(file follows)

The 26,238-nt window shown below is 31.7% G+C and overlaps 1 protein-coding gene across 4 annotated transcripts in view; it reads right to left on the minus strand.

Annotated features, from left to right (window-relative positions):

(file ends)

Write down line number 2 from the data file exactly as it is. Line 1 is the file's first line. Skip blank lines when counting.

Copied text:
Annotated features, from left to right (window-relative positions):